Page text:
As I always say, credit cards make for complicated business. They almost seem designed to confuse consumers, though the issuers wouldn’t agree with that statement.
Thankfully, the CARD Act and other recent measures have evened the playing field somewhat over the past several years.
But there are still plenty of “traps” if you don’t navigate carefully.
One I’d like to focus on today involves balance transfers, which if executed properly, can be a financial lifesaver, and result in lots of savings.
However, if you don’t know what you’re doing, you could actually land yourself in even more debt.
Allow me to explain.
The point of a balance transfer is to move debt from a high-APR credit card to a credit card with a lower APR, ideally 0% for some introductory period.
This will result in fewer finance charges, seeing that that a lower rate means less interest will accrue.
But if you mix your balance transfer debt with your purchase debt, bad things can happen.
Is the APR for Balance Transfers and Purchases Different?
Let’s assume you agree to execute a balance transfer to a 0% APR credit card. While seemingly a sound move, you discover that the APR for purchases on the card is well above 0%, and in fact 15.99%.
The balance transfer card happens to offer cash back rewards for purchases, so you decide to use it for new purchases as well.
When it comes time to make your first payment, you make a payment that covers all those new purchases.
Then you go on your merry way, thinking you won’t be charged any interest.
Surprise! You may actually be charged interest on those new purchases if you’re not careful.
Why you ask? Well, the Credit Cardholders’ Bill of Rights eliminated negative payment hierarchy, but with a big catch.
The new rule says the minimum credit card payment will be applied to the lowest APR balance first, and anything more than the minimum payment will go toward the highest APR balances.
Purchase balance: $500 (15.99% APR)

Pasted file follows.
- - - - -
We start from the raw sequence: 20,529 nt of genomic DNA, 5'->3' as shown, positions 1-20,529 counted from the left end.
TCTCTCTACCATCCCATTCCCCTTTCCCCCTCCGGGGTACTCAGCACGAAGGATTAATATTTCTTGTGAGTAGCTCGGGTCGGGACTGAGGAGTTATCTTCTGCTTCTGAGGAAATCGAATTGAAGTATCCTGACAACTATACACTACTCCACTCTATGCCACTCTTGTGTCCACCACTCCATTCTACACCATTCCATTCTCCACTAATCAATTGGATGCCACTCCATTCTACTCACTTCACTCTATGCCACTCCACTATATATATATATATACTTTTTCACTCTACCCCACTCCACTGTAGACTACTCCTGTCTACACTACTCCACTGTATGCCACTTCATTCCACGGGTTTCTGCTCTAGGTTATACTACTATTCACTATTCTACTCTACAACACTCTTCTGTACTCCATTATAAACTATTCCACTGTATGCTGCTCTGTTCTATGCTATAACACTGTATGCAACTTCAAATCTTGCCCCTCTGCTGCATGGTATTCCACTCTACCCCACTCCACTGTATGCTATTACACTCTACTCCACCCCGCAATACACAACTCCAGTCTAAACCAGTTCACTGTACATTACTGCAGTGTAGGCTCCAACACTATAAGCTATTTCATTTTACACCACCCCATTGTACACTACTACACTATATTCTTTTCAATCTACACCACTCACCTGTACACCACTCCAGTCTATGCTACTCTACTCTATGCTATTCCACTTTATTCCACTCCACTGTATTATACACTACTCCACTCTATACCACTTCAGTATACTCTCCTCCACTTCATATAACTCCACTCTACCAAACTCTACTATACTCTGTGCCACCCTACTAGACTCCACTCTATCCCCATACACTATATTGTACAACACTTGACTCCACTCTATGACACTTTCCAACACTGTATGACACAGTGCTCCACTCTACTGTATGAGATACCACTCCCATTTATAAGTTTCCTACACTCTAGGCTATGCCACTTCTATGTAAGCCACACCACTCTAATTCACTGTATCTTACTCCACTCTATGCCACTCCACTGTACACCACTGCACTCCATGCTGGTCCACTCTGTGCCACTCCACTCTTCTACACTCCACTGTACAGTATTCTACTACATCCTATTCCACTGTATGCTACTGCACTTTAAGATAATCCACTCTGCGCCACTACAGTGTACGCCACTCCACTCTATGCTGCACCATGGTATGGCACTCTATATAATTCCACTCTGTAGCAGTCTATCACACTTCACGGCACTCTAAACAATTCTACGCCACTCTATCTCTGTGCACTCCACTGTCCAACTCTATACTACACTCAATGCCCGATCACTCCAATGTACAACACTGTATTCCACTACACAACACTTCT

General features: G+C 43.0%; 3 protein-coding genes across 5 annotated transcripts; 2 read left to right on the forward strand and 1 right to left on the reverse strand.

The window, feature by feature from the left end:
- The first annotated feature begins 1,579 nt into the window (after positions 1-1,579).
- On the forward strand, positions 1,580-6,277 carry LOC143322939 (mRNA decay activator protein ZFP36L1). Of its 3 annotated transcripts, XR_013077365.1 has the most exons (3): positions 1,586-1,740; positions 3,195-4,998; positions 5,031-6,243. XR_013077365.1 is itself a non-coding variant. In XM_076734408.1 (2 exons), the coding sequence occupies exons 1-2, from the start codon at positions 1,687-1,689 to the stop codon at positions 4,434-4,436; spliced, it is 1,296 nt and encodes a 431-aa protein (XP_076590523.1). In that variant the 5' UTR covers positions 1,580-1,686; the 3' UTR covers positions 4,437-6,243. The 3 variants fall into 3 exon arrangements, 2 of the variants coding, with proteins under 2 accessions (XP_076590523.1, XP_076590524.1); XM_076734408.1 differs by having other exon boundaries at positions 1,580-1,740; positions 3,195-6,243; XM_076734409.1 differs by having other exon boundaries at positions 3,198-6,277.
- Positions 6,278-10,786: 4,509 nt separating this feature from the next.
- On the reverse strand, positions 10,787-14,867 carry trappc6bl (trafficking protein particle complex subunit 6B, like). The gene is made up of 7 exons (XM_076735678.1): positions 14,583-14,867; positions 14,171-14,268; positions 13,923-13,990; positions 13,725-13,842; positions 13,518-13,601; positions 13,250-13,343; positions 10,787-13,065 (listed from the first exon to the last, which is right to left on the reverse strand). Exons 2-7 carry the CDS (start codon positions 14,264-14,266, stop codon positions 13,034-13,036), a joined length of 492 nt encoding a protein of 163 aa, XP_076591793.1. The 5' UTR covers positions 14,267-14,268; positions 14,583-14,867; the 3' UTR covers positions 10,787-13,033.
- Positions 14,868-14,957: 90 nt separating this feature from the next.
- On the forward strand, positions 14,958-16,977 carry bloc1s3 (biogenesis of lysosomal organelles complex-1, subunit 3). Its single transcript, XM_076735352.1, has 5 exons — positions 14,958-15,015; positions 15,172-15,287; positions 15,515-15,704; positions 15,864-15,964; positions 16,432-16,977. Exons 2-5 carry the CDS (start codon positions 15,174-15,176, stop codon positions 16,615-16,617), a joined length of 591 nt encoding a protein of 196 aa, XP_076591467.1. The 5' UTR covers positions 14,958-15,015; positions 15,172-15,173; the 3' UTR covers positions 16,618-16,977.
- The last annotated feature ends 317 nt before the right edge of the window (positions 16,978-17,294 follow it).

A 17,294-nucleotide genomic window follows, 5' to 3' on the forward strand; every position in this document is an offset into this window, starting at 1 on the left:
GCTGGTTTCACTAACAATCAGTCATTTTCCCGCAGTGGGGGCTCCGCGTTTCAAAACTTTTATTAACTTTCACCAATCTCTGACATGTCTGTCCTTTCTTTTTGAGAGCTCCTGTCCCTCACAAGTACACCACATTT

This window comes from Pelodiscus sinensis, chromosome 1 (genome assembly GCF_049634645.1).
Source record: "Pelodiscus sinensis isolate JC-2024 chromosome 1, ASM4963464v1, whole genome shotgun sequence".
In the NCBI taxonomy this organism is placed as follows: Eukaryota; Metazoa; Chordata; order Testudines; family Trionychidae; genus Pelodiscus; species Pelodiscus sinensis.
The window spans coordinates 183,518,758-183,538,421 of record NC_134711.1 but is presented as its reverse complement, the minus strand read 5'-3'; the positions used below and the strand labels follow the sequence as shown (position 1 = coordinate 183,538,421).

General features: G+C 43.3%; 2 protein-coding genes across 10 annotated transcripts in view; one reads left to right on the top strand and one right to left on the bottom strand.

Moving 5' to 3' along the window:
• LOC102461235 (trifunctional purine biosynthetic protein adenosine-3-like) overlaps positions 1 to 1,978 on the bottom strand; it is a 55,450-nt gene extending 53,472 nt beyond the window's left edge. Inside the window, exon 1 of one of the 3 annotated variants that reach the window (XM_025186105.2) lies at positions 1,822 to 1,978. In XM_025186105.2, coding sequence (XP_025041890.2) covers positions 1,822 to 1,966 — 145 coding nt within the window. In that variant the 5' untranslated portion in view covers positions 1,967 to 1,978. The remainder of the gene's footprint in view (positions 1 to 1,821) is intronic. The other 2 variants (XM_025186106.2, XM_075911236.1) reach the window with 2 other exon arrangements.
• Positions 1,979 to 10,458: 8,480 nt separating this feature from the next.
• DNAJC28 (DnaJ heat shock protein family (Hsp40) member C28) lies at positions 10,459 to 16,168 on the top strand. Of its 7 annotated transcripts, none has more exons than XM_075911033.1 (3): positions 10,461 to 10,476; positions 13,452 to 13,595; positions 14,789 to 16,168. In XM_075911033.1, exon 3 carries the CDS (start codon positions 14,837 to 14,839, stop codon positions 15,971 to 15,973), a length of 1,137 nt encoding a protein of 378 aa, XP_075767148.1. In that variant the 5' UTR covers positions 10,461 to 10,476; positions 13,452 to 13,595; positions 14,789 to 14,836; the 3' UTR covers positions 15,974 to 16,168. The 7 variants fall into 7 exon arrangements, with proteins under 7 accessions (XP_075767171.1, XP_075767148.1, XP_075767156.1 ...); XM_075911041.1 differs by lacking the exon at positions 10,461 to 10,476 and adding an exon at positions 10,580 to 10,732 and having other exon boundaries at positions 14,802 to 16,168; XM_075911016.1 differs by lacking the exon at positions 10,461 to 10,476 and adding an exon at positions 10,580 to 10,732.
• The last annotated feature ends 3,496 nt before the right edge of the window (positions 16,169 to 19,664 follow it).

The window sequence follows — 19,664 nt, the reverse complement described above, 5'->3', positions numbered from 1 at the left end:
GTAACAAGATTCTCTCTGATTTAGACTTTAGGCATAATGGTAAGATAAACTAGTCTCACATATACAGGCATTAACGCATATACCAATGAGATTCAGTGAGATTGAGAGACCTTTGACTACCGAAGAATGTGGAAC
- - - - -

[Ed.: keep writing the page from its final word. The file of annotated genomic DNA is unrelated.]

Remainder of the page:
Balance transfer balance: $5,000 (0% APR)
Minimum payment: $50
Let’s say you want to pay off all those $500 in purchases you made during the first month of cardmembership.
You make a payment for $500, well above the minimum payment required, to cover those purchases.
The credit card issuer applies the minimum payment amount (let’s call it $50 for sake of simplicity) to the 0% APR balance transfer balance, and the remaining $450 to the purchase balance.
In other words, if you actually want to pay off that entire purchase balance, you need to make a larger payment that factors in the minimum payment amount going to the 0% APR balance.
So in our example, you’d need to make a payment of $550, with the first $50 going to the balance transfer balance, and the remaining $500 going toward the purchases in full.
Long story short, you want to avoid mixing and matching credit card balances, unless you want to whip out a calculator every month to figure out exactly what to pay.
Keep one (or two) credit card for purchases, and another for balance transfers. This will also make it easier to chip away at your debt. You’ll be able to see the debt dropping each month.
And you’ll avoid unwanted surprises if you don’t get your math 100% right.
Of course, if both the purchase and balance transfer are both set at 0% for the same period of time, which is also quite common, you won’t have to worry as much. But it could still wind up being confusing.